FTIR analysis can identify most organic and a few inorganic materials. For small particles, micro-FTIR (an FTIR system with a microscope coupled to it) is used. Micro-FTIR analysis requires that the sample be thin enough to transmit light, since the system passes a beam of infrared radiation through the sample and records the frequencies at which the sample absorbs infrared radiation. The spectrum from a given material is unique, and even mixtures of materials can often be identified by comparison to known spectra from a reference library using an automated computer search.

Cardboard IR spectrum
Figure 8. Cardboard IR spectrum. (click to enlarge)

In this way, organic materials such as Viton O-rings can be identified (Figure 6 is a reference spectrum for Viton). Other organic material may be present in the product, such as cellulose (see Figure 7) or cardboard (see Figure 8). While these materials are not dangerous as small particles, they are not desirable in food products. When these kinds of things are found, tracing them to their source may be simple (as in the case of the O-ring material) or hard (cellulose can come from paper or cotton clothing, for example).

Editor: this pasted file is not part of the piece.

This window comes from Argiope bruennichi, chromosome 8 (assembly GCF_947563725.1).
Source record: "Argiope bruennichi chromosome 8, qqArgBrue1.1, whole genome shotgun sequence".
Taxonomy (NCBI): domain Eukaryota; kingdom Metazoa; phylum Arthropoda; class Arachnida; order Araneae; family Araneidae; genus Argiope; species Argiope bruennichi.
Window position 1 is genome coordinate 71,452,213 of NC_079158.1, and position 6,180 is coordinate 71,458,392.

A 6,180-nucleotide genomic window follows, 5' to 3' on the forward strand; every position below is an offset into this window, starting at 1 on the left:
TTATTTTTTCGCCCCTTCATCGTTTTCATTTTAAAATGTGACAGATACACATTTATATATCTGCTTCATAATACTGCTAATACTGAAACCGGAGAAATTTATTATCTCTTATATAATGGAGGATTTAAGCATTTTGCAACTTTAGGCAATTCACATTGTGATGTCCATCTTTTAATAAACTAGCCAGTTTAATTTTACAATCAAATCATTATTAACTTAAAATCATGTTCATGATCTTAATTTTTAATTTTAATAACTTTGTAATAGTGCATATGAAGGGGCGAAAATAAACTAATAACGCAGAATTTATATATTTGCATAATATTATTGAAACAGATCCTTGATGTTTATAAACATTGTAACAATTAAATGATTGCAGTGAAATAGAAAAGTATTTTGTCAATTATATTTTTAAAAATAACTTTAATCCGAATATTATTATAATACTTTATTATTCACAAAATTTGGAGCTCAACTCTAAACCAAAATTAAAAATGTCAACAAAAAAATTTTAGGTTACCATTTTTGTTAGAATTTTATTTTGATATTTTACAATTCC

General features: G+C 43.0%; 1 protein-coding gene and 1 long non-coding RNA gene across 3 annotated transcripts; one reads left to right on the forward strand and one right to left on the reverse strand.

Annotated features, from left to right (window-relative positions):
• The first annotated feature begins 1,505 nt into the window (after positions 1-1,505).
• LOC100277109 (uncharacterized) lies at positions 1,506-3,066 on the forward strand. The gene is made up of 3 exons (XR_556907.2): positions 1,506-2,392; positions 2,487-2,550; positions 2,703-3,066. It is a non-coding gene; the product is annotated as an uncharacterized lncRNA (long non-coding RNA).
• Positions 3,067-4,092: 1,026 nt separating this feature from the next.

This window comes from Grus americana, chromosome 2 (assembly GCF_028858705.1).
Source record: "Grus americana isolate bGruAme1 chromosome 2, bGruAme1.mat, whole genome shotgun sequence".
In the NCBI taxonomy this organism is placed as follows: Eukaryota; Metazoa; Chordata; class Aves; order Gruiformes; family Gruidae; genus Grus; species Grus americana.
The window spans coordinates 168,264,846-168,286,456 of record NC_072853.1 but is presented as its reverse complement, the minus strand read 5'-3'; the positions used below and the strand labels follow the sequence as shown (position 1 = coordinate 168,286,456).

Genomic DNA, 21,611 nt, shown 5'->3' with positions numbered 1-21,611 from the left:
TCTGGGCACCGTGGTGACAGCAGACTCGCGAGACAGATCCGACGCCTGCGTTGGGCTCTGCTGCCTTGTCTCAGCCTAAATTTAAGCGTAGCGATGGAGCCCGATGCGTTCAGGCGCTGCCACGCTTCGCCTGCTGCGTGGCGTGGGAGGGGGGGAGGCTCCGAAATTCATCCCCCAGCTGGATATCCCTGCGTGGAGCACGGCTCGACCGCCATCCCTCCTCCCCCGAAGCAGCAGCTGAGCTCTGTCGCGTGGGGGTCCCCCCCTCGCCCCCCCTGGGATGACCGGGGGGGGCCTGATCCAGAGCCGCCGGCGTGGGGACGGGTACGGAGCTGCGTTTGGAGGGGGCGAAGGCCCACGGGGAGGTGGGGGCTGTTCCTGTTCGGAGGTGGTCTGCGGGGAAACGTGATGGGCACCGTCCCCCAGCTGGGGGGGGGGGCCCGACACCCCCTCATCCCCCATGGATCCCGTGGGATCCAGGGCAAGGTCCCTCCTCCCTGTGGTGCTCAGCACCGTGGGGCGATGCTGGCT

If the organic material found has inorganic fillers like titanium dioxide or silicon dioxide, then SEM-EDS can be used in concert with the micro-FTIR to refine the material description and simplify the process of identifying the source of the foreign material.

When used in tandem, SEM-EDS to identify inorganic materials and micro-FTIR to identify organic materials can be powerful tools for determining the origin of foreign particles. These microanalysis methods are essential tools for identifying and tracing the source of contaminant particles in food.